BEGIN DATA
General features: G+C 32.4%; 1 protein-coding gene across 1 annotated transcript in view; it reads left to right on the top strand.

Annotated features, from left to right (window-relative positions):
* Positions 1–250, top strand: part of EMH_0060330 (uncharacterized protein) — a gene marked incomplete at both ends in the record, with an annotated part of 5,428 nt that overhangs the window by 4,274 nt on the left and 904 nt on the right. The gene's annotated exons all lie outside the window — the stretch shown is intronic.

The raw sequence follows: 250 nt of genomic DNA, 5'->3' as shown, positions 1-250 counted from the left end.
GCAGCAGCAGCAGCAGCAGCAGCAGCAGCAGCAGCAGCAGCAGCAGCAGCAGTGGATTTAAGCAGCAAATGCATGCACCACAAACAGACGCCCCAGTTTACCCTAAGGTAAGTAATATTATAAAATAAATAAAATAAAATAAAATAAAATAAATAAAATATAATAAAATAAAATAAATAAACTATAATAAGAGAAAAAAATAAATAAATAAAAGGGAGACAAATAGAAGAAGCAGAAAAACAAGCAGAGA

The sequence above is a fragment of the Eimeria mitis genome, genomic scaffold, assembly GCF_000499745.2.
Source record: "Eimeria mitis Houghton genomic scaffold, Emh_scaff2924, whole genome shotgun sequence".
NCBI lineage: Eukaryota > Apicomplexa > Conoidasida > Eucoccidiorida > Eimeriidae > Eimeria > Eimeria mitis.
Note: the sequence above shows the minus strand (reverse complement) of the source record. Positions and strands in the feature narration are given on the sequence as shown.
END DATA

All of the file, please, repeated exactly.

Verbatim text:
General features: G+C 32.4%; 1 protein-coding gene across 1 annotated transcript in view; it reads left to right on the top strand.

Annotated features, from left to right (window-relative positions):
* Positions 1–250, top strand: part of EMH_0060330 (uncharacterized protein) — a gene marked incomplete at both ends in the record, with an annotated part of 5,428 nt that overhangs the window by 4,274 nt on the left and 904 nt on the right. The gene's annotated exons all lie outside the window — the stretch shown is intronic.

The raw sequence follows: 250 nt of genomic DNA, 5'->3' as shown, positions 1-250 counted from the left end.
GCAGCAGCAGCAGCAGCAGCAGCAGCAGCAGCAGCAGCAGCAGCAGCAGCAGTGGATTTAAGCAGCAAATGCATGCACCACAAACAGACGCCCCAGTTTACCCTAAGGTAAGTAATATTATAAAATAAATAAAATAAAATAAAATAAAATAAATAAAATATAATAAAATAAAATAAATAAACTATAATAAGAGAAAAAAATAAATAAATAAAAGGGAGACAAATAGAAGAAGCAGAAAAACAAGCAGAGA

The sequence above is a fragment of the Eimeria mitis genome, genomic scaffold, assembly GCF_000499745.2.
Source record: "Eimeria mitis Houghton genomic scaffold, Emh_scaff2924, whole genome shotgun sequence".
NCBI lineage: Eukaryota > Apicomplexa > Conoidasida > Eucoccidiorida > Eimeriidae > Eimeria > Eimeria mitis.
Note: the sequence above shows the minus strand (reverse complement) of the source record. Positions and strands in the feature narration are given on the sequence as shown.